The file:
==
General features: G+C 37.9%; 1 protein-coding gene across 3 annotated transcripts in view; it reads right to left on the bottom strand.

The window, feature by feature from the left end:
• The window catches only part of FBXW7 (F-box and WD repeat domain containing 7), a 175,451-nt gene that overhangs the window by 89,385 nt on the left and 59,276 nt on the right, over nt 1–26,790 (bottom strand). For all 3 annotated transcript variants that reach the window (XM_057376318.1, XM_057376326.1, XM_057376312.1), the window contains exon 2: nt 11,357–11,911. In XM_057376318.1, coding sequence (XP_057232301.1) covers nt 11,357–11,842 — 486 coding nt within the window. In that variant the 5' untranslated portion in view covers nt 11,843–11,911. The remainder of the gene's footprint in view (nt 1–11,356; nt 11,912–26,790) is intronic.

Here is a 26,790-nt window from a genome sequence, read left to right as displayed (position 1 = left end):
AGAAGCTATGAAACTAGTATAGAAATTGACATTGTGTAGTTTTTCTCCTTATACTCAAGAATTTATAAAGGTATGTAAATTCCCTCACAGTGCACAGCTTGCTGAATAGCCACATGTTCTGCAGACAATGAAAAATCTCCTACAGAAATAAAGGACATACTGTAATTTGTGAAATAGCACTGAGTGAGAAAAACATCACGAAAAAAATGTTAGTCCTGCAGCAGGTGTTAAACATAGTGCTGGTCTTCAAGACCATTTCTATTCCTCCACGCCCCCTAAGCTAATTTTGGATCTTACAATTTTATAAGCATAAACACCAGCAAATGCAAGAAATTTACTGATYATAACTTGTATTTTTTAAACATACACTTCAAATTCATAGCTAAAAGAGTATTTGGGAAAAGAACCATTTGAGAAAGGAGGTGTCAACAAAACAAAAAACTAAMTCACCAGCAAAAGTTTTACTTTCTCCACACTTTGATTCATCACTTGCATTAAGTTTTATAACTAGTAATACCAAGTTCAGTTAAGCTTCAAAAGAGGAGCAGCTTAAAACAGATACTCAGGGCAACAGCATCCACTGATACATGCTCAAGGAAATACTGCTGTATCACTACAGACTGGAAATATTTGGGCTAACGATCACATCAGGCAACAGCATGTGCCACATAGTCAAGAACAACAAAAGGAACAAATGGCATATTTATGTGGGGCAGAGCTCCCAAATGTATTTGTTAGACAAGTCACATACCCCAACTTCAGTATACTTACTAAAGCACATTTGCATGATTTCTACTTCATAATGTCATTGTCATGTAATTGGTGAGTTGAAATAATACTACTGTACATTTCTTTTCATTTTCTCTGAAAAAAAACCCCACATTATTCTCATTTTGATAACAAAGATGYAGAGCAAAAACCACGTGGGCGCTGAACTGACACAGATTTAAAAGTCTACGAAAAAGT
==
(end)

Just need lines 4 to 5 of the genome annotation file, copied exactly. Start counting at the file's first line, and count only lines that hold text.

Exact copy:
Here is a 26,790-nt window from a genome sequence, read left to right as displayed (position 1 = left end):
AGAAGCTATGAAACTAGTATAGAAATTGACATTGTGTAGTTTTTCTCCTTATACTCAAGAATTTATAAAGGTATGTAAATTCCCTCACAGTGCACAGCTTGCTGAATAGCCACATGTTCTGCAGACAATGAAAAATCTCCTACAGAAATAAAGGACATACTGTAATTTGTGAAATAGCACTGAGTGAGAAAAACATCACGAAAAAAATGTTAGTCCTGCAGCAGGTGTTAAACATAGTGCTGGTCTTCAAGACCATTTCTATTCCTCCACGCCCCCTAAGCTAATTTTGGATCTTACAATTTTATAAGCATAAACACCAGCAAATGCAAGAAATTTACTGATYATAACTTGTATTTTTTAAACATACACTTCAAATTCATAGCTAAAAGAGTATTTGGGAAAAGAACCATTTGAGAAAGGAGGTGTCAACAAAACAAAAAACTAAMTCACCAGCAAAAGTTTTACTTTCTCCACACTTTGATTCATCACTTGCATTAAGTTTTATAACTAGTAATACCAAGTTCAGTTAAGCTTCAAAAGAGGAGCAGCTTAAAACAGATACTCAGGGCAACAGCATCCACTGATACATGCTCAAGGAAATACTGCTGTATCACTACAGACTGGAAATATTTGGGCTAACGATCACATCAGGCAACAGCATGTGCCACATAGTCAAGAACAACAAAAGGAACAAATGGCATATTTATGTGGGGCAGAGCTCCCAAATGTATTTGTTAGACAAGTCACATACCCCAACTTCAGTATACTTACTAAAGCACATTTGCATGATTTCTACTTCATAATGTCATTGTCATGTAATTGGTGAGTTGAAATAATACTACTGTACATTTCTTTTCATTTTCTCTGAAAAAAAACCCCACATTATTCTCATTTTGATAACAAAGATGYAGAGCAAAAACCACGTGGGCGCTGAACTGACACAGATTTAAAAGTCTACGAAAAAGT